The success of previous transitional justice mechanisms have hinged strongly on the safeguard of records and documentation. The identification of critical infrastructure sites, and records that will assist legal committees to review existing laws in guiding this process should be orchestrated. In this regard, a preparatory committee is expected to begin carving out an action-plan to ensure proper safeguard of records and documentation. The transitional justice phase should also have an added feature -the creation of public awareness programs- raising awareness of mechanisms in place to address victims’ concerns without reprisal attacks (Syria Justice and Accountability Center, 2013). This phase will require international support especially in the training of personnel who will be engaged in transitional justice mechanisms alongside the creation of appropriate networks of coordination of justice mechanisms.
Reconciliation in post-conflict Syria is another indispensable element. Effectively, the future of Syria depends on its ability to overcome the past (Charney, 2015). The incorporation of negotiations and dialogue could aid as a disincentive against mass persecutions of former state officials. The Syrian citizenry post-conflict would also deal with the concept of relearning how to trust governmental institutions. The first ‘victims’ of any transitional process are the police and security forces, parliament, media and ruling party-officials. (German Institute for International and Security Affairs, 2012). Subsequently, the rule of law needs to be re-established or in some circumstance strengthened. Thus, a capable transitional justice phase cannot do without the identification of trustworthy justice sector personnel to lead the transition in alignment with the rule of law.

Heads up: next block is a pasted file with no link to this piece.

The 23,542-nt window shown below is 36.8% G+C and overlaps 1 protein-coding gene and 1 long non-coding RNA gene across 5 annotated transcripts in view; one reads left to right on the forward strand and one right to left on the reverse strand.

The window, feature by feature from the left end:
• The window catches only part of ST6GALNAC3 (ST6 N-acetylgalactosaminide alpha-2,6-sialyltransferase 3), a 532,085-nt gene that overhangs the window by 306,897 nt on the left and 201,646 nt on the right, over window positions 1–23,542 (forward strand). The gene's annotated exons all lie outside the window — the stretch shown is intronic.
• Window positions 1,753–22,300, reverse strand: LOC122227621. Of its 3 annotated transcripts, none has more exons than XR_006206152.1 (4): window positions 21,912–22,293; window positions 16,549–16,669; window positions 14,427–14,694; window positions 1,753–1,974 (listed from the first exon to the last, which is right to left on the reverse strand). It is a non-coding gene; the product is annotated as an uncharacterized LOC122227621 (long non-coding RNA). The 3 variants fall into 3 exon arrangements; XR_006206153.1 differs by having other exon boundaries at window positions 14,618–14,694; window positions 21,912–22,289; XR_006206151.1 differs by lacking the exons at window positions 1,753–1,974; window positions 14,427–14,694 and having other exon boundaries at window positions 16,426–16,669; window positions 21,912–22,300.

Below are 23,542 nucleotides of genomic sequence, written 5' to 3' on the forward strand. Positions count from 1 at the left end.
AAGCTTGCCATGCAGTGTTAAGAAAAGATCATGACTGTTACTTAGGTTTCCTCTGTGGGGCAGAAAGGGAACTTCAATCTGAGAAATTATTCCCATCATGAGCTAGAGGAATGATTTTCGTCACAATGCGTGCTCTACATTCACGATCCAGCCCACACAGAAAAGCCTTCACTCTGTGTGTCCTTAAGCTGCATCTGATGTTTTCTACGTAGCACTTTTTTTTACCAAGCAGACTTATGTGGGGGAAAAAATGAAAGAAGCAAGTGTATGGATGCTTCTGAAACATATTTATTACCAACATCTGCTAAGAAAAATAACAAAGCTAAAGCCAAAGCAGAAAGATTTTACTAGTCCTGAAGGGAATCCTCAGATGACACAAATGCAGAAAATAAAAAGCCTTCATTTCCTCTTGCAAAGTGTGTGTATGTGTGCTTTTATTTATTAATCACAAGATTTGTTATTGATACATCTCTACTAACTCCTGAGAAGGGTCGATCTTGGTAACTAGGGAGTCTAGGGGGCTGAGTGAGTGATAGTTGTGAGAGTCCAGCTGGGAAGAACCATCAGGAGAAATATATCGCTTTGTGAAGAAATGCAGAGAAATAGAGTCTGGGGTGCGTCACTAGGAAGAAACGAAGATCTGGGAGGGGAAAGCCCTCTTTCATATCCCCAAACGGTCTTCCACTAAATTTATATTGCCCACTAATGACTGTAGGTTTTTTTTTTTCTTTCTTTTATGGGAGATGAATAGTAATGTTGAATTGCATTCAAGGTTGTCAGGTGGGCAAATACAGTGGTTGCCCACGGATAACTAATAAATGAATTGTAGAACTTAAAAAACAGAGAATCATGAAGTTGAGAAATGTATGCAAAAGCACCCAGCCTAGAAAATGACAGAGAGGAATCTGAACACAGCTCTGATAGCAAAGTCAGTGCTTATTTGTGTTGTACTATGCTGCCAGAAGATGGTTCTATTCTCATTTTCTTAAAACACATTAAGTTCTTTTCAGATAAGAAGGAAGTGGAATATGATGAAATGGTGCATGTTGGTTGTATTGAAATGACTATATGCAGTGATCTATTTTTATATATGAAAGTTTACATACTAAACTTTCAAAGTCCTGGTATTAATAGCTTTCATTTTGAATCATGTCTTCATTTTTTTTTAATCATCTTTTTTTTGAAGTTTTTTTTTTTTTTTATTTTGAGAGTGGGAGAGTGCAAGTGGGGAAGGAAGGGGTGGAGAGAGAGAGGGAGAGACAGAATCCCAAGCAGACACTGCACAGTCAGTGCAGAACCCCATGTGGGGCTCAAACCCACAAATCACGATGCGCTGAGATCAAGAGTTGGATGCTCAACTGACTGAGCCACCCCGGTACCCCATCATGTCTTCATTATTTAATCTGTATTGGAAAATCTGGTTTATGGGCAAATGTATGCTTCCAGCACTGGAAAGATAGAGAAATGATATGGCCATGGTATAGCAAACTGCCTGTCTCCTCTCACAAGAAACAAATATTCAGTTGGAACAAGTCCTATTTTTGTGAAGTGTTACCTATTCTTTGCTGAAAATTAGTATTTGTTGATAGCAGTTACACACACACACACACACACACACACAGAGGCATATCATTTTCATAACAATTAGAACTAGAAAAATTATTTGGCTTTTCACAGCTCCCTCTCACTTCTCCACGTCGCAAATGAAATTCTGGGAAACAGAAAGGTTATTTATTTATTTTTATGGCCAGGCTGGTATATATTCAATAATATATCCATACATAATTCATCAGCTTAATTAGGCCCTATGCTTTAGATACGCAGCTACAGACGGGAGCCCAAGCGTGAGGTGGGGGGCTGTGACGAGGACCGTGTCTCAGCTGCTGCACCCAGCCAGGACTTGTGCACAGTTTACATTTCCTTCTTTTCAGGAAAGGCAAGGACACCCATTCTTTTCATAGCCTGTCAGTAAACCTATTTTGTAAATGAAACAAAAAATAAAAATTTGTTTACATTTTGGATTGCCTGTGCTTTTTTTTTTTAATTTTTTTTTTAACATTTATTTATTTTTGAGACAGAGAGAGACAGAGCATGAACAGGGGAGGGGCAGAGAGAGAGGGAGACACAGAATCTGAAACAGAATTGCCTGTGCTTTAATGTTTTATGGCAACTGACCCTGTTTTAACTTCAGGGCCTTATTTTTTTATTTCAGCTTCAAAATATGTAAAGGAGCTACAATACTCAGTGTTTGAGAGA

The transitional justice phase should additionally incorporate at an early stage mechanisms toward addressing economic violence for victims. Transitional justice is normally bent towards the political dispensation. However, with over 6.6 million Internally Displaced Persons (IDPs) who have lost direct access to their economic livelihoods, the introduction of economic justice at an early stage will ensure that, the potential of victims falling prey to militias and radicalism is largely reduced if not halted holistically. However, one should admit that under the current conditions prevailing in Syria , transitional justice is highly likely to remain as challenge to be faced in the not so near future.